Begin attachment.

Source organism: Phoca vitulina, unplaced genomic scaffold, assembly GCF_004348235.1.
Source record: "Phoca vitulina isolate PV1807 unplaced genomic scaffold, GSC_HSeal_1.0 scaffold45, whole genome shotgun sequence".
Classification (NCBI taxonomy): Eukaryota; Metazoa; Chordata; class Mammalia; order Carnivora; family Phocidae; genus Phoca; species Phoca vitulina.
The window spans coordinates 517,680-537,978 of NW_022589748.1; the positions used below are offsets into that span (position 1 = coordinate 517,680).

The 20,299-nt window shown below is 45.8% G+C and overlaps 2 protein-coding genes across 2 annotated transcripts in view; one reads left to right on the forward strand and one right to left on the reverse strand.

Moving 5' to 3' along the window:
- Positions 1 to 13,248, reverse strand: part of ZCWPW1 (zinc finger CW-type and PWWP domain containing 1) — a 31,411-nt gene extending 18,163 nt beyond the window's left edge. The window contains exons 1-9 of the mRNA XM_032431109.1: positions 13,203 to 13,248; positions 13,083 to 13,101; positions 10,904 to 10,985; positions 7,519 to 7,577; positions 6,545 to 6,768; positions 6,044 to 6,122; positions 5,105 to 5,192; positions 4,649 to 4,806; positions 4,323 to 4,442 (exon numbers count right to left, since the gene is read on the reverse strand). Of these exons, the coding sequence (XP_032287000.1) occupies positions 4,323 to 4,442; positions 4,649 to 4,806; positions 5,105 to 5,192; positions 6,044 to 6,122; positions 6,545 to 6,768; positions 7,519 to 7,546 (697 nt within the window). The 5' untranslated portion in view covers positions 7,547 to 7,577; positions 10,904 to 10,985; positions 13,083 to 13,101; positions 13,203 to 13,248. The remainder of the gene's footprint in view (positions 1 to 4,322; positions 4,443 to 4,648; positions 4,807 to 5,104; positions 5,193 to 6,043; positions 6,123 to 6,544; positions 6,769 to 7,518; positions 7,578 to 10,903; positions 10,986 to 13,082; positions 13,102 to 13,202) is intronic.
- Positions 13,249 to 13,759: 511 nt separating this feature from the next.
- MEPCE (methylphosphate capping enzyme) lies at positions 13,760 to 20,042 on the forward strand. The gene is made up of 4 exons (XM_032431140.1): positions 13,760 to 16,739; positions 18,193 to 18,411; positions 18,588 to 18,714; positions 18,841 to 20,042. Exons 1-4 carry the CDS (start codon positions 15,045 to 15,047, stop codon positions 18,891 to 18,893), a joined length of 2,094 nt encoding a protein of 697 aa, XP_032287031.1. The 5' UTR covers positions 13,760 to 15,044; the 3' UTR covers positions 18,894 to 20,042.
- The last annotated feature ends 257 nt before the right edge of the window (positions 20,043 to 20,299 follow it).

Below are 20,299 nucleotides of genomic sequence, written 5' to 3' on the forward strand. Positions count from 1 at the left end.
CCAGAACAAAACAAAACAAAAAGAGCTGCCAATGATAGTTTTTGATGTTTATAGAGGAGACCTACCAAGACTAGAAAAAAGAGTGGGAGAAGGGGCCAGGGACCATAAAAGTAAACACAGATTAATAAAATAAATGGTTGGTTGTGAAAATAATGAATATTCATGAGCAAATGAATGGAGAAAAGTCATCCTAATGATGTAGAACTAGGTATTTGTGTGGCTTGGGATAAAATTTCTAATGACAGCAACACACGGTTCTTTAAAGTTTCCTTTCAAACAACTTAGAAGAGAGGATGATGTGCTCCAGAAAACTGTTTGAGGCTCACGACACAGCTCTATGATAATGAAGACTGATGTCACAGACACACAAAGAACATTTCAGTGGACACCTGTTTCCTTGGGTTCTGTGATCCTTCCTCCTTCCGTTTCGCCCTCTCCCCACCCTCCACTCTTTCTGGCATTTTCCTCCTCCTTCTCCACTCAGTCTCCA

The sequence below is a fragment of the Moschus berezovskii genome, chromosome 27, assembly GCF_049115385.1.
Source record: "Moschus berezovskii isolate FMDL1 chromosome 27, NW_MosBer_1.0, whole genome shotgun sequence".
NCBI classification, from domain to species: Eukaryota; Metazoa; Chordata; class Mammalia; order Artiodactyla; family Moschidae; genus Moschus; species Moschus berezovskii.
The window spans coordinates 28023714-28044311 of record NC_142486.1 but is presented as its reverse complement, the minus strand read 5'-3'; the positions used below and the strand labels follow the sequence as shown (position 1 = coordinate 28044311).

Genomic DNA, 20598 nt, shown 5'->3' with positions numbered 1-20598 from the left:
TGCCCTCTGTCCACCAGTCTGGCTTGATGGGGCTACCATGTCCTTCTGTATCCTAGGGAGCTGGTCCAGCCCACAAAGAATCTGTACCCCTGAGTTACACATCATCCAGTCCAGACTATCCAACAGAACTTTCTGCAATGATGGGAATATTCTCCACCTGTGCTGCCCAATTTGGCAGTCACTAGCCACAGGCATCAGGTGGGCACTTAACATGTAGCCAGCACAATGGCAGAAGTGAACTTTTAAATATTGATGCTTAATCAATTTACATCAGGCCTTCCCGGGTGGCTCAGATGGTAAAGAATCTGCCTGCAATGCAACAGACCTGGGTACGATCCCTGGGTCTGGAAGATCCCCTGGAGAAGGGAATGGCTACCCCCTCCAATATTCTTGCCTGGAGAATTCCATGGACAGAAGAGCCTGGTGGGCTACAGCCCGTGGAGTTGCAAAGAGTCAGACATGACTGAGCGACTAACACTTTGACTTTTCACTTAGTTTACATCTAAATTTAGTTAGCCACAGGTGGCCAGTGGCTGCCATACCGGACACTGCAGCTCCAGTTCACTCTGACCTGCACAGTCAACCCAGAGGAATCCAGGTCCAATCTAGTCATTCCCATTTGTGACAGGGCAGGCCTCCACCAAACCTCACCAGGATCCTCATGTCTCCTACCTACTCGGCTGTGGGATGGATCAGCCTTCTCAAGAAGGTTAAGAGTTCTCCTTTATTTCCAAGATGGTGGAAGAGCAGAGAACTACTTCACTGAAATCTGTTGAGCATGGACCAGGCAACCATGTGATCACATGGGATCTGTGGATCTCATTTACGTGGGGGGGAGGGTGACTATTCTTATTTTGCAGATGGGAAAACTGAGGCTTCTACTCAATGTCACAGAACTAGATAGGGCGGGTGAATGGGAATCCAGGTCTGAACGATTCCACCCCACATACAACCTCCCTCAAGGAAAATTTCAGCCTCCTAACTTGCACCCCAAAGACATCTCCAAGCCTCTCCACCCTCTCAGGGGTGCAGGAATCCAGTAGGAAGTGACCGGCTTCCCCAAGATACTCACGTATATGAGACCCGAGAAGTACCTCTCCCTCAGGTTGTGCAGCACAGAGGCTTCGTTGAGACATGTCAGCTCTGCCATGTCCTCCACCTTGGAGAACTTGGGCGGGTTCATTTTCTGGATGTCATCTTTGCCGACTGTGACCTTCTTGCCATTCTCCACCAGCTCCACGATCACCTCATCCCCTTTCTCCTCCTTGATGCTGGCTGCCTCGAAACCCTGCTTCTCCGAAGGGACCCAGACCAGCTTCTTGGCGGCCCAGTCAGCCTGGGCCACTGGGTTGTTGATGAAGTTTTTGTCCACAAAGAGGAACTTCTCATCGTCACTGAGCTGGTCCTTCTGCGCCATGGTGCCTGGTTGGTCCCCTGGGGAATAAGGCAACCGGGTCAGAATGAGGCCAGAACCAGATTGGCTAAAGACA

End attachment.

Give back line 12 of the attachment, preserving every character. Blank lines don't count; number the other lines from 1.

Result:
CCAGAACAAAACAAAACAAAAAGAGCTGCCAATGATAGTTTTTGATGTTTATAGAGGAGACCTACCAAGACTAGAAAAAAGAGTGGGAGAAGGGGCCAGGGACCATAAAAGTAAACACAGATTAATAAAATAAATGGTTGGTTGTGAAAATAATGAATATTCATGAGCAAATGAATGGAGAAAAGTCATCCTAATGATGTAGAACTAGGTATTTGTGTGGCTTGGGATAAAATTTCTAATGACAGCAACACACGGTTCTTTAAAGTTTCCTTTCAAACAACTTAGAAGAGAGGATGATGTGCTCCAGAAAACTGTTTGAGGCTCACGACACAGCTCTATGATAATGAAGACTGATGTCACAGACACACAAAGAACATTTCAGTGGACACCTGTTTCCTTGGGTTCTGTGATCCTTCCTCCTTCCGTTTCGCCCTCTCCCCACCCTCCACTCTTTCTGGCATTTTCCTCCTCCTTCTCCACTCAGTCTCCA